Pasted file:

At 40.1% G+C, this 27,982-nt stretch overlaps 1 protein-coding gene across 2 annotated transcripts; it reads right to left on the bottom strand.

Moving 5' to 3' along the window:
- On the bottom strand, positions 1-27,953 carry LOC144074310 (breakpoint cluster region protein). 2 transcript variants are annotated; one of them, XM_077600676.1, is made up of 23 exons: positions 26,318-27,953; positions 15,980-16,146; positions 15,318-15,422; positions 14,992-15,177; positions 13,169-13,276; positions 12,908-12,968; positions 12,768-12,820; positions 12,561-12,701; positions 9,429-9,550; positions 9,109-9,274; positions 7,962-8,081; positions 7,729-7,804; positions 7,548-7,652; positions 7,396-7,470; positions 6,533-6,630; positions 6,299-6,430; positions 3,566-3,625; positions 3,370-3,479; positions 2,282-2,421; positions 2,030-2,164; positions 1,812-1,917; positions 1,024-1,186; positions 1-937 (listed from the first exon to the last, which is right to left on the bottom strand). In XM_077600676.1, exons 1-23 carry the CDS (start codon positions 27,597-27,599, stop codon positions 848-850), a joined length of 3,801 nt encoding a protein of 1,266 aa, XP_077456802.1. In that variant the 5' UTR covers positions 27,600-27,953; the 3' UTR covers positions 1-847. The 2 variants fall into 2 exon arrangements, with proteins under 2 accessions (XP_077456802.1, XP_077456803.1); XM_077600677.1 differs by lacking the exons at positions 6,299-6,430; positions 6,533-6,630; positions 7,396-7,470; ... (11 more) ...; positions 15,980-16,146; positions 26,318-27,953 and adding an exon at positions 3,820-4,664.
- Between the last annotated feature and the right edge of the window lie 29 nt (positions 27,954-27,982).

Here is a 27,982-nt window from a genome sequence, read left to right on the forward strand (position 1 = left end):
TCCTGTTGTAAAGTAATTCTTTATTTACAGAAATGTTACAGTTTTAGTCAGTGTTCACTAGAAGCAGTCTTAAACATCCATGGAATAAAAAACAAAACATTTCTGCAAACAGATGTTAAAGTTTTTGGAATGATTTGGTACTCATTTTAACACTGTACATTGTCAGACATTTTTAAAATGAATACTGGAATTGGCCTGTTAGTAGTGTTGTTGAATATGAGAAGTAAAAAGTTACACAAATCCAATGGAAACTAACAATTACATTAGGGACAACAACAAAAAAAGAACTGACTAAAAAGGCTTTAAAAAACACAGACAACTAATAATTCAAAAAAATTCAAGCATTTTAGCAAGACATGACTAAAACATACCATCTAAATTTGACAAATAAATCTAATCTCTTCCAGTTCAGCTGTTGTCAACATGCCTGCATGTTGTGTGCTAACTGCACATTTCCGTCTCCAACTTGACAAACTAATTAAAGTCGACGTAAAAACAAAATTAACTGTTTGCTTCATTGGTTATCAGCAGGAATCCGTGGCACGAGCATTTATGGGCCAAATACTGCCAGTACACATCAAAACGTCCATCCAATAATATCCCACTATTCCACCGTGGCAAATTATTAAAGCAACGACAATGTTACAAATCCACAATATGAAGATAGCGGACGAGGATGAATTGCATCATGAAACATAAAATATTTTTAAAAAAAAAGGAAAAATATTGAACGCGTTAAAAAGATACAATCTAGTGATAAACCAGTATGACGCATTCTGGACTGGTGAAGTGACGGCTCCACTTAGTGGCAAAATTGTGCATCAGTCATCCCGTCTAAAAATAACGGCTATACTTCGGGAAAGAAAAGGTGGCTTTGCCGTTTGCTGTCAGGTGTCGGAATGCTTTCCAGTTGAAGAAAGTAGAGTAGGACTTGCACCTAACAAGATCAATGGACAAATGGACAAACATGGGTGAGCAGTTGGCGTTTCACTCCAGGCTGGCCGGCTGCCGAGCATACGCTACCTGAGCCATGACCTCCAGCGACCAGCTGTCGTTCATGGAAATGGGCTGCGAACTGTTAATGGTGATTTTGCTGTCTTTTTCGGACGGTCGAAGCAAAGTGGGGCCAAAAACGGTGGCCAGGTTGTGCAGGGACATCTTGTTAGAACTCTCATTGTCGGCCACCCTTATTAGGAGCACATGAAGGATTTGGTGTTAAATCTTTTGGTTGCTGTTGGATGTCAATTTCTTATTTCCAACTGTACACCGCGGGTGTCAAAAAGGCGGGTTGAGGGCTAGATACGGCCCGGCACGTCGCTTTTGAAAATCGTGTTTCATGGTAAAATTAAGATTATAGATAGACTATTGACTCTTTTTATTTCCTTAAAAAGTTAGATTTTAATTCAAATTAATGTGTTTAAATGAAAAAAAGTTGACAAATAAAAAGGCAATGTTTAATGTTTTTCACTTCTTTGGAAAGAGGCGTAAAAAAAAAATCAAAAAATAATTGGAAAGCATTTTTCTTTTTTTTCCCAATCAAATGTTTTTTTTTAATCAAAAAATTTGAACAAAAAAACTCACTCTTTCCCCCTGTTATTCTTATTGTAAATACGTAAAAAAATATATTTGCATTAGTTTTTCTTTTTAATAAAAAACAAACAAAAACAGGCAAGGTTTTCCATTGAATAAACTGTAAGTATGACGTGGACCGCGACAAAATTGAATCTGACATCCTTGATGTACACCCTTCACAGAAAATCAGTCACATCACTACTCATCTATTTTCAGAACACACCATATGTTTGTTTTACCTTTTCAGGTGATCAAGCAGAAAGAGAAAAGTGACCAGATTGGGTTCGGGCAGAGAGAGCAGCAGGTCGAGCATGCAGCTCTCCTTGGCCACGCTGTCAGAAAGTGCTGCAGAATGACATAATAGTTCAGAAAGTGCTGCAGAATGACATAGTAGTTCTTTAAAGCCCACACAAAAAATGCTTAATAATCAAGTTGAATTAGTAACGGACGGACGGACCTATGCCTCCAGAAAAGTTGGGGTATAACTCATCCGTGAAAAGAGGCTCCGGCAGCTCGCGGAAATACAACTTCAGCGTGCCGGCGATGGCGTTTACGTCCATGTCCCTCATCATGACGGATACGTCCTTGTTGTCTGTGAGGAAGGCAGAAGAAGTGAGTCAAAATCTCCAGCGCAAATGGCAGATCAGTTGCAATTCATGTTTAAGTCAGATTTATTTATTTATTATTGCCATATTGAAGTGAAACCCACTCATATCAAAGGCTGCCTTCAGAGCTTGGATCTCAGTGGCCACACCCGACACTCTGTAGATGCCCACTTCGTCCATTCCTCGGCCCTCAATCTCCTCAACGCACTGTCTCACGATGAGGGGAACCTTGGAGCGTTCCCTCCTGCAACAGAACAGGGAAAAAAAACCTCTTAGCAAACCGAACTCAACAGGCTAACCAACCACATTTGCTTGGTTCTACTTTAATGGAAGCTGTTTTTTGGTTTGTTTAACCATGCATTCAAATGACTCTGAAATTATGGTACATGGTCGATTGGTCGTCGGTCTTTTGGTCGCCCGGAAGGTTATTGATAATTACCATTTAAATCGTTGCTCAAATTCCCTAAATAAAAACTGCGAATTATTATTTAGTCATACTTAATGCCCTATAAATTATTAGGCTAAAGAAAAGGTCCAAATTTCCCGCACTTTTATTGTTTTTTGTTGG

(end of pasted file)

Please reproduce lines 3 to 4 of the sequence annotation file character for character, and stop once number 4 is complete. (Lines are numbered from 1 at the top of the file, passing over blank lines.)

- On the bottom strand, positions 1-27,953 carry LOC144074310 (breakpoint cluster region protein). 2 transcript variants are annotated; one of them, XM_077600676.1, is made up of 23 exons: positions 26,318-27,953; positions 15,980-16,146; positions 15,318-15,422; positions 14,992-15,177; positions 13,169-13,276; positions 12,908-12,968; positions 12,768-12,820; positions 12,561-12,701; positions 9,429-9,550; positions 9,109-9,274; positions 7,962-8,081; positions 7,729-7,804; positions 7,548-7,652; positions 7,396-7,470; positions 6,533-6,630; positions 6,299-6,430; positions 3,566-3,625; positions 3,370-3,479; positions 2,282-2,421; positions 2,030-2,164; positions 1,812-1,917; positions 1,024-1,186; positions 1-937 (listed from the first exon to the last, which is right to left on the bottom strand). In XM_077600676.1, exons 1-23 carry the CDS (start codon positions 27,597-27,599, stop codon positions 848-850), a joined length of 3,801 nt encoding a protein of 1,266 aa, XP_077456802.1. In that variant the 5' UTR covers positions 27,600-27,953; the 3' UTR covers positions 1-847. The 2 variants fall into 2 exon arrangements, with proteins under 2 accessions (XP_077456802.1, XP_077456803.1); XM_077600677.1 differs by lacking the exons at positions 6,299-6,430; positions 6,533-6,630; positions 7,396-7,470; ... (11 more) ...; positions 15,980-16,146; positions 26,318-27,953 and adding an exon at positions 3,820-4,664.
- Between the last annotated feature and the right edge of the window lie 29 nt (positions 27,954-27,982).